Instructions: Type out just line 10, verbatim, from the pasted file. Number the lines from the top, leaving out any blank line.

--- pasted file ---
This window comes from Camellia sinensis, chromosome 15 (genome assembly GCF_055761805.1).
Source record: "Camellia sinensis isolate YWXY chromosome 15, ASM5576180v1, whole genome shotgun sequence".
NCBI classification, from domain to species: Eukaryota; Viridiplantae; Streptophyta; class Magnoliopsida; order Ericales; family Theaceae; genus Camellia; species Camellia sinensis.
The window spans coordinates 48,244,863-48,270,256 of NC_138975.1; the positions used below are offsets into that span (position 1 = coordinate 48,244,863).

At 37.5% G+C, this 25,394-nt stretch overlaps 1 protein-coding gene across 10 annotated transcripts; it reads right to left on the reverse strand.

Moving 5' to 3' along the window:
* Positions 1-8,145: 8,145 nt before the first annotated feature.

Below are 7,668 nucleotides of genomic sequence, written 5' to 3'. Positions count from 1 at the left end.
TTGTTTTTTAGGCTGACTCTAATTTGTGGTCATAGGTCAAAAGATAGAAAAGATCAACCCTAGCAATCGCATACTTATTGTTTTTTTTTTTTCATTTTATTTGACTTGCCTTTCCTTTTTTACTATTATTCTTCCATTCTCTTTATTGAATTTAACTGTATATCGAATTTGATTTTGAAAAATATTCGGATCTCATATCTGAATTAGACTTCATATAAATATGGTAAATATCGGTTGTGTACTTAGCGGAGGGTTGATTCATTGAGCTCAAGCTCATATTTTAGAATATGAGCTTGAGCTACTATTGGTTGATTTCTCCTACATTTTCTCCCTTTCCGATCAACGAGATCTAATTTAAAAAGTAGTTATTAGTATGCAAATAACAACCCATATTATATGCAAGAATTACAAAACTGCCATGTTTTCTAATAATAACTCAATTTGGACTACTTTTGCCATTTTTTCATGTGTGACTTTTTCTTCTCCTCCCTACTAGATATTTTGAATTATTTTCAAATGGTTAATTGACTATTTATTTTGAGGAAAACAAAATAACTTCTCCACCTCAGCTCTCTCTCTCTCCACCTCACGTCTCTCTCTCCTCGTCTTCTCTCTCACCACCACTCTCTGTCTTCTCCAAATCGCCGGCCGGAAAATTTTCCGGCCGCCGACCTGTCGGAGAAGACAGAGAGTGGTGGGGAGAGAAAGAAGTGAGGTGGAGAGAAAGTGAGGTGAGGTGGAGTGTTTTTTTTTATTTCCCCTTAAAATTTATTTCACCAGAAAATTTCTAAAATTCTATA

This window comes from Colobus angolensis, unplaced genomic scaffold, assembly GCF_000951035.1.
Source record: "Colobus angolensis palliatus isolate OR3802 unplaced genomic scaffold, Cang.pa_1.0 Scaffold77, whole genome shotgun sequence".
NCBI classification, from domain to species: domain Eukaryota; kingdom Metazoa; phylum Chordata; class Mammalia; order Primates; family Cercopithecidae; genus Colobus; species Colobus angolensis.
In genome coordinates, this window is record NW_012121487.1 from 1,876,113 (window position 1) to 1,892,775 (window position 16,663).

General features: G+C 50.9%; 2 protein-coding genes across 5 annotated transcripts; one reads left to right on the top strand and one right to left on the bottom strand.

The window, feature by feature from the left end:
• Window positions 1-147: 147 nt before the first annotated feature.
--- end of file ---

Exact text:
This window comes from Colobus angolensis, unplaced genomic scaffold, assembly GCF_000951035.1.